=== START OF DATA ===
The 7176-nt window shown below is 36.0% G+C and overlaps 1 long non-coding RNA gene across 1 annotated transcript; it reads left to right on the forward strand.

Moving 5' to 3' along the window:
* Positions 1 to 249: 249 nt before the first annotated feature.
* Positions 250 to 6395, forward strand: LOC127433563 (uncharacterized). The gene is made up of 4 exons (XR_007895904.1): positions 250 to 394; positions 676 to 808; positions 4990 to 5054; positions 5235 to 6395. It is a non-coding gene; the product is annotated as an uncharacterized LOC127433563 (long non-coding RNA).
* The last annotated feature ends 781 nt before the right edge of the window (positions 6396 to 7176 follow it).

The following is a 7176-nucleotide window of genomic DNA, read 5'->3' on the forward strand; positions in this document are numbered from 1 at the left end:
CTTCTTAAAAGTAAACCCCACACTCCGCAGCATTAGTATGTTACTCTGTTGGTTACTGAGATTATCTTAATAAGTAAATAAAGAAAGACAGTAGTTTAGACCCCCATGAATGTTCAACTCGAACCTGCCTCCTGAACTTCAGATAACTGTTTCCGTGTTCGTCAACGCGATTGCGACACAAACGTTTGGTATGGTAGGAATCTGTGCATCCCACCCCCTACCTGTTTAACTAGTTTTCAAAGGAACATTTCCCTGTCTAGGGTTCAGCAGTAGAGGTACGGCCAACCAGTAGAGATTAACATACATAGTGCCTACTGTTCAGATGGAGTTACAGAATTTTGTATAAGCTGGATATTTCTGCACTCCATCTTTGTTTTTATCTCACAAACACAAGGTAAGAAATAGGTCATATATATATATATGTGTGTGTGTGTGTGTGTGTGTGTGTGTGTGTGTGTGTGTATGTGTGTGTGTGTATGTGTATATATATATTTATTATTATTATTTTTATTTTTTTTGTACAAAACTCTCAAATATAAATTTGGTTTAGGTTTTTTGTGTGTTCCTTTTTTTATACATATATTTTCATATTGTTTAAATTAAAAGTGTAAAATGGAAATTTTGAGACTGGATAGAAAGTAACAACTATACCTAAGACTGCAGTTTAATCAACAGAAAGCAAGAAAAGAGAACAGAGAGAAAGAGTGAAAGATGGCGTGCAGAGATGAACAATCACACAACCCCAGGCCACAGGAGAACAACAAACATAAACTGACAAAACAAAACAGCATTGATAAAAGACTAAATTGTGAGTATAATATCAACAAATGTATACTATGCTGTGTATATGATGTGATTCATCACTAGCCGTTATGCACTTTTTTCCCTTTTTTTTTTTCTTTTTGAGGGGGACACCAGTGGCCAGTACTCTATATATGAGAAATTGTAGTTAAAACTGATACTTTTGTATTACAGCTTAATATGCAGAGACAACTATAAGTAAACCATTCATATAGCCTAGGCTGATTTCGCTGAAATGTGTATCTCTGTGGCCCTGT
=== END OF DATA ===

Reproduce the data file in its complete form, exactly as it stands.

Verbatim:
The 7176-nt window shown below is 36.0% G+C and overlaps 1 long non-coding RNA gene across 1 annotated transcript; it reads left to right on the forward strand.

Moving 5' to 3' along the window:
* Positions 1 to 249: 249 nt before the first annotated feature.
* Positions 250 to 6395, forward strand: LOC127433563 (uncharacterized). The gene is made up of 4 exons (XR_007895904.1): positions 250 to 394; positions 676 to 808; positions 4990 to 5054; positions 5235 to 6395. It is a non-coding gene; the product is annotated as an uncharacterized LOC127433563 (long non-coding RNA).
* The last annotated feature ends 781 nt before the right edge of the window (positions 6396 to 7176 follow it).

The following is a 7176-nucleotide window of genomic DNA, read 5'->3' on the forward strand; positions in this document are numbered from 1 at the left end:
CTTCTTAAAAGTAAACCCCACACTCCGCAGCATTAGTATGTTACTCTGTTGGTTACTGAGATTATCTTAATAAGTAAATAAAGAAAGACAGTAGTTTAGACCCCCATGAATGTTCAACTCGAACCTGCCTCCTGAACTTCAGATAACTGTTTCCGTGTTCGTCAACGCGATTGCGACACAAACGTTTGGTATGGTAGGAATCTGTGCATCCCACCCCCTACCTGTTTAACTAGTTTTCAAAGGAACATTTCCCTGTCTAGGGTTCAGCAGTAGAGGTACGGCCAACCAGTAGAGATTAACATACATAGTGCCTACTGTTCAGATGGAGTTACAGAATTTTGTATAAGCTGGATATTTCTGCACTCCATCTTTGTTTTTATCTCACAAACACAAGGTAAGAAATAGGTCATATATATATATATGTGTGTGTGTGTGTGTGTGTGTGTGTGTGTGTGTGTGTGTATGTGTGTGTGTGTATGTGTATATATATATTTATTATTATTATTTTTATTTTTTTTGTACAAAACTCTCAAATATAAATTTGGTTTAGGTTTTTTGTGTGTTCCTTTTTTTATACATATATTTTCATATTGTTTAAATTAAAAGTGTAAAATGGAAATTTTGAGACTGGATAGAAAGTAACAACTATACCTAAGACTGCAGTTTAATCAACAGAAAGCAAGAAAAGAGAACAGAGAGAAAGAGTGAAAGATGGCGTGCAGAGATGAACAATCACACAACCCCAGGCCACAGGAGAACAACAAACATAAACTGACAAAACAAAACAGCATTGATAAAAGACTAAATTGTGAGTATAATATCAACAAATGTATACTATGCTGTGTATATGATGTGATTCATCACTAGCCGTTATGCACTTTTTTCCCTTTTTTTTTTTCTTTTTGAGGGGGACACCAGTGGCCAGTACTCTATATATGAGAAATTGTAGTTAAAACTGATACTTTTGTATTACAGCTTAATATGCAGAGACAACTATAAGTAAACCATTCATATAGCCTAGGCTGATTTCGCTGAAATGTGTATCTCTGTGGCCCTGT